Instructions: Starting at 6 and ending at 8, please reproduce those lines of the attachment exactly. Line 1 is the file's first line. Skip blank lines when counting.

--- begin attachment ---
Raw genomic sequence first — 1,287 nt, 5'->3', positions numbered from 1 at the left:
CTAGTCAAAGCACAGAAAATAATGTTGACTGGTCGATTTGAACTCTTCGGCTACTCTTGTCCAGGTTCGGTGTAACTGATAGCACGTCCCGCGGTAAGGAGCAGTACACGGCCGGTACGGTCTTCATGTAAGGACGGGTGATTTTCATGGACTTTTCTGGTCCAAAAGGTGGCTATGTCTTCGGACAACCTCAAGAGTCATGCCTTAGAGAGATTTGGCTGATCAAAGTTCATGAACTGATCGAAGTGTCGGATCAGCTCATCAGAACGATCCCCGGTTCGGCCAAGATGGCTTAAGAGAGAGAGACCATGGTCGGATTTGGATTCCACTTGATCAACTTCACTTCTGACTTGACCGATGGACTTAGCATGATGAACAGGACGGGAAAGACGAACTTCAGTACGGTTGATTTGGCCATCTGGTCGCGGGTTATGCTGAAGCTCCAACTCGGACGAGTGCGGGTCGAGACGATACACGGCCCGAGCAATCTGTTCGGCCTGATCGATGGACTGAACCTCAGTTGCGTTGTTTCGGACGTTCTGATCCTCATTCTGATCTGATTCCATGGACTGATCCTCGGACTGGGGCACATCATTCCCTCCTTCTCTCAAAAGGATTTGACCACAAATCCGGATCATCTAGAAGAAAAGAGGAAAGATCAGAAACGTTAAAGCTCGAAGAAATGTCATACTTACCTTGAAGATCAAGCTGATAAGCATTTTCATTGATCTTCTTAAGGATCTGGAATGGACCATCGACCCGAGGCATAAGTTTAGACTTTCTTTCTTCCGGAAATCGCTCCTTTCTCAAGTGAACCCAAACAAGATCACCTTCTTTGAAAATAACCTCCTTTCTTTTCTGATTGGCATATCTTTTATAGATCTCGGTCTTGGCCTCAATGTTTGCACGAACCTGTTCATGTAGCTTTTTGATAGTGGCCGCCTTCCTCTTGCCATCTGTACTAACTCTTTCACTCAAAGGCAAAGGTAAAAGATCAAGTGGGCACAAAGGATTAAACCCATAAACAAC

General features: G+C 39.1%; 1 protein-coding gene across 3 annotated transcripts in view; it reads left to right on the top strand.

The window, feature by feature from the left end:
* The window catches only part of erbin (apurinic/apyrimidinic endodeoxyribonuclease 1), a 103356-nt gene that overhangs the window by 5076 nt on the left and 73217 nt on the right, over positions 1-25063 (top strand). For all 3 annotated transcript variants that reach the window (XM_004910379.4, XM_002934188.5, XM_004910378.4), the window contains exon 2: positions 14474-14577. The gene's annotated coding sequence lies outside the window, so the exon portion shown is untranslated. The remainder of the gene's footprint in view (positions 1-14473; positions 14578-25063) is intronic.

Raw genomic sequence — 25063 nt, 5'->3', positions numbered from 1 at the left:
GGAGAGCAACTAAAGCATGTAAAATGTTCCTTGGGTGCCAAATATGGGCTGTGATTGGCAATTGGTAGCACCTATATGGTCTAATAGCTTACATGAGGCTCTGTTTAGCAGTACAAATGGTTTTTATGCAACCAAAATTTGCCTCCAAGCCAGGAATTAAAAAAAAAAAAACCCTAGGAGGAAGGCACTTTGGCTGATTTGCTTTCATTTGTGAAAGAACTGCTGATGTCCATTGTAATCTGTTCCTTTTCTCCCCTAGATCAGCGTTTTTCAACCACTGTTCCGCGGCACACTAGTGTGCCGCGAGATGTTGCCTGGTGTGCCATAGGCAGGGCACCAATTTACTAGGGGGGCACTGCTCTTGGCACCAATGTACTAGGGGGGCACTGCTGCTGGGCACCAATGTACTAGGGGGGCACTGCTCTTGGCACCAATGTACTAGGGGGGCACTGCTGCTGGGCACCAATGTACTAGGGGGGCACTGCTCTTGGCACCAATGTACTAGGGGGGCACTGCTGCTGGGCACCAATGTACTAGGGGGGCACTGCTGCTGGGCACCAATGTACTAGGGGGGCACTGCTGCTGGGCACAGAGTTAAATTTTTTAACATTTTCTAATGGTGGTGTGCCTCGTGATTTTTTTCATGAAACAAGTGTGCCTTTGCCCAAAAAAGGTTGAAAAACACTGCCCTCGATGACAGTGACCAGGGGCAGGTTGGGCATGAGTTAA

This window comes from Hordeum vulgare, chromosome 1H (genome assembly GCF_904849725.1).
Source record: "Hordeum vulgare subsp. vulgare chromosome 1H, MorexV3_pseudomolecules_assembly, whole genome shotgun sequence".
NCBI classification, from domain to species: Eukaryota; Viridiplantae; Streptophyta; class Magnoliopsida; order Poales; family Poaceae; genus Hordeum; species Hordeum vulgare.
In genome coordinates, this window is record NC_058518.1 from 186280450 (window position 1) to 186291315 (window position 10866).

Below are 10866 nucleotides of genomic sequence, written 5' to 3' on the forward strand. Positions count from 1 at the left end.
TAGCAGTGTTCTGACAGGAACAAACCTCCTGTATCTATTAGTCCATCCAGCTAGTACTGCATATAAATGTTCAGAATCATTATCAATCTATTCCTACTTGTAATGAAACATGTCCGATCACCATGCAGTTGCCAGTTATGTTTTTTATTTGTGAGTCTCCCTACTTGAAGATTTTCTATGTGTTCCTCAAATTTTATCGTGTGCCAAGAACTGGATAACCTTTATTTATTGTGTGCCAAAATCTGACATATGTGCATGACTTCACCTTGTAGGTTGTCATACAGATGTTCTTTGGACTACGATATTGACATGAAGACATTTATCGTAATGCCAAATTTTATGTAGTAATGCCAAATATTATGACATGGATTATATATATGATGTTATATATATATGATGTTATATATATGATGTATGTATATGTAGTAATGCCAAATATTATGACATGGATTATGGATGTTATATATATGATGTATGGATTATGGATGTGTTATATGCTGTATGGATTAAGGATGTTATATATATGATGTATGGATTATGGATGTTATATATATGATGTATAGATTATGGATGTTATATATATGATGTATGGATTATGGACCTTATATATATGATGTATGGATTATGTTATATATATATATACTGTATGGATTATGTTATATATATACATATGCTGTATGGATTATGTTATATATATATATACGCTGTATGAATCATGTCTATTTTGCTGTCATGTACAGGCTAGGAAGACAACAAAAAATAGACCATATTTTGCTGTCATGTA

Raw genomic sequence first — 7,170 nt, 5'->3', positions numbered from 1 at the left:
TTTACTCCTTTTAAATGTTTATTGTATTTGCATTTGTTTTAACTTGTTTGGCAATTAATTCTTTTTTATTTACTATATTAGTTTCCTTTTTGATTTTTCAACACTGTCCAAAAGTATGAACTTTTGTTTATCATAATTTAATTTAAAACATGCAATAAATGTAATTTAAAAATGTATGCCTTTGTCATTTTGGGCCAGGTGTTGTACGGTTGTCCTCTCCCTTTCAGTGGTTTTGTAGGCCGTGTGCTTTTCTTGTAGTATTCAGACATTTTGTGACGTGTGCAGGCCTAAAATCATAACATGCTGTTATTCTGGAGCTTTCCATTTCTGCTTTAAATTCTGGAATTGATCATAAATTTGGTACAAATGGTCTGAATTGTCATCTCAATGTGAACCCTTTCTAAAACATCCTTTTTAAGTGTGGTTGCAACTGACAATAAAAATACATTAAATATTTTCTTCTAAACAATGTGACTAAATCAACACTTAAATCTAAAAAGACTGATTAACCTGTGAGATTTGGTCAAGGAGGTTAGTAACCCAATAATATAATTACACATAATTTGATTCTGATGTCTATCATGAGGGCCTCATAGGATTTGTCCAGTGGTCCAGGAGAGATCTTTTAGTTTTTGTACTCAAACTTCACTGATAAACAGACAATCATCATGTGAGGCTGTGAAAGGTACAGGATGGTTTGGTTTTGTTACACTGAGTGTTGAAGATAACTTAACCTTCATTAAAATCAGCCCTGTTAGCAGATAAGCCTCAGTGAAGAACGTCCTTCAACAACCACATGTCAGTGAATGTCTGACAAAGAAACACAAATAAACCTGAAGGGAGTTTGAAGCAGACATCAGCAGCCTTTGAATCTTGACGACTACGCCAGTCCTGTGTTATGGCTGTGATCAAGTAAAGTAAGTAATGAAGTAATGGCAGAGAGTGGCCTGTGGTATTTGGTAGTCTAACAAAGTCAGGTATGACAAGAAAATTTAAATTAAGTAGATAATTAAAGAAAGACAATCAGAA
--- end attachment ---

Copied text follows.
Raw genomic sequence — 25063 nt, 5'->3', positions numbered from 1 at the left:
GGAGAGCAACTAAAGCATGTAAAATGTTCCTTGGGTGCCAAATATGGGCTGTGATTGGCAATTGGTAGCACCTATATGGTCTAATAGCTTACATGAGGCTCTGTTTAGCAGTACAAATGGTTTTTATGCAACCAAAATTTGCCTCCAAGCCAGGAATTAAAAAAAAAAAAACCCTAGGAGGAAGGCACTTTGGCTGATTTGCTTTCATTTGTGAAAGAACTGCTGATGTCCATTGTAATCTGTTCCTTTTCTCCCCTAGATCAGCGTTTTTCAACCACTGTTCCGCGGCACACTAGTGTGCCGCGAGATGTTGCCTGGTGTGCCATAGGCAGGGCACCAATTTACTAGGGGGGCACTGCTCTTGGCACCAATGTACTAGGGGGGCACTGCTGCTGGGCACCAATGTACTAGGGGGGCACTGCTCTTGGCACCAATGTACTAGGGGGGCACTGCTGCTGGGCACCAATGTACTAGGGGGGCACTGCTCTTGGCACCAATGTACTAGGGGGGCACTGCTGCTGGGCACCAATGTACTAGGGGGGCACTGCTGCTGGGCACCAATGTACTAGGGGGGCACTGCTGCTGGGCACAGAGTTAAATTTTTTAACATTTTCTAATGGTGGTGTGCCTCGTGATTTTTTTCATGAAACAAGTGTGCCTTTGCCCAAAAAAGGTTGAAAAACACTGCCCTCGATGACAGTGACCAGGGGCAGGTTGGGCATGAGTTAA

This window comes from Hordeum vulgare, chromosome 1H (genome assembly GCF_904849725.1).